A nuisance to be toleratedPublished 6:43pm Saturday, June 28, 2014
For a while now, there have been complaints cropping up every now and then about the Warren Field Airport in Washington.
More specifically, the complaints have been about the types of aircraft using the airport, notably, the loud ones: the ones that circle around and make several approaches; that land and take off in rapid succession for no apparent reason. One can hear these aircraft coming from a good distance. One can hear them going. One might very well find their presence and the noise pollution annoying. That’s understandable.
What’s also understandable, however, is the need for practice. Pilots aren’t born knowing how to fly an aeronautical behemoth like the V-22 Osprey. It’s basically a jet plane, with helicopter-like capability, so a really proficient pilot would have to be well versed and very well trained.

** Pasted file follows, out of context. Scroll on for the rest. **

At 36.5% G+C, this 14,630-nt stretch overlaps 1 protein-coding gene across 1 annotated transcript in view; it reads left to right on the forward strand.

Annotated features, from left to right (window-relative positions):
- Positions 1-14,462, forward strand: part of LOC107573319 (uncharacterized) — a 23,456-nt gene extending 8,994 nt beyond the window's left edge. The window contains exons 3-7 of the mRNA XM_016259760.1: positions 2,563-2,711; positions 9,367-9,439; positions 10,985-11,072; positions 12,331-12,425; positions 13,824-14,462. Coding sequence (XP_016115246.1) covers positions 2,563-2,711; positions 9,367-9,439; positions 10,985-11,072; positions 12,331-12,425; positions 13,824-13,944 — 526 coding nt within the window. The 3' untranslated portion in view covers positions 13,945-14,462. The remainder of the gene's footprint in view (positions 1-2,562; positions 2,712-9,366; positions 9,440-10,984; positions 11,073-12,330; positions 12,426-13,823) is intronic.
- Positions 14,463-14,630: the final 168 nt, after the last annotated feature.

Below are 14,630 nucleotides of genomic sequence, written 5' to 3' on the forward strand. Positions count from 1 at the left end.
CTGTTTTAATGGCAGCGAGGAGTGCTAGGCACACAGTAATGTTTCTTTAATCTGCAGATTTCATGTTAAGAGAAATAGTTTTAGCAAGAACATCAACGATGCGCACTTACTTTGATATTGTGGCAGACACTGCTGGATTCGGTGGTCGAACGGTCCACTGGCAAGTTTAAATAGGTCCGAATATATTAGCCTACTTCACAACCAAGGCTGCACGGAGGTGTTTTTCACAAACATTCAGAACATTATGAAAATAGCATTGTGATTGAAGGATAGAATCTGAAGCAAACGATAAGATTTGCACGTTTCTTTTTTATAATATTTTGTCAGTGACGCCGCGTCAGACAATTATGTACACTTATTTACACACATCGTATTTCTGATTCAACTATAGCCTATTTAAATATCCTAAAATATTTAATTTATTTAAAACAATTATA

When a V-22 Osprey is circling the sky above Washington, its pilots aren’t buzzing houses just to annoy the residents below. The pilots are doing it because their training requires them to. They’re doing it because the more practice they have now, in a low-pressure environment, the better they will be able to perform in a high-pressure environment, like war.
Yes, they are loud. Yes, they are disruptive. But perhaps Washington residents should take a different approach to the influx of Ospreys on an irregular basis. For the patriotic: supporting troops means more than just saying the words. It means tolerance for the intermittent aural intrusion. For those who don’t really care much for patriotism: well, each one of those aircraft is worth approximately $70 million. Any taxpayer should hope that the person piloting an Osprey is well trained — even if it means intermittent aural intrusions.
Regardless of where one should fall on the patriotic scale, it’s time to stop looking at, and hearing, Ospreys as a nuisance. Those pilots have a job to do and Washington’s airport is helping them do it.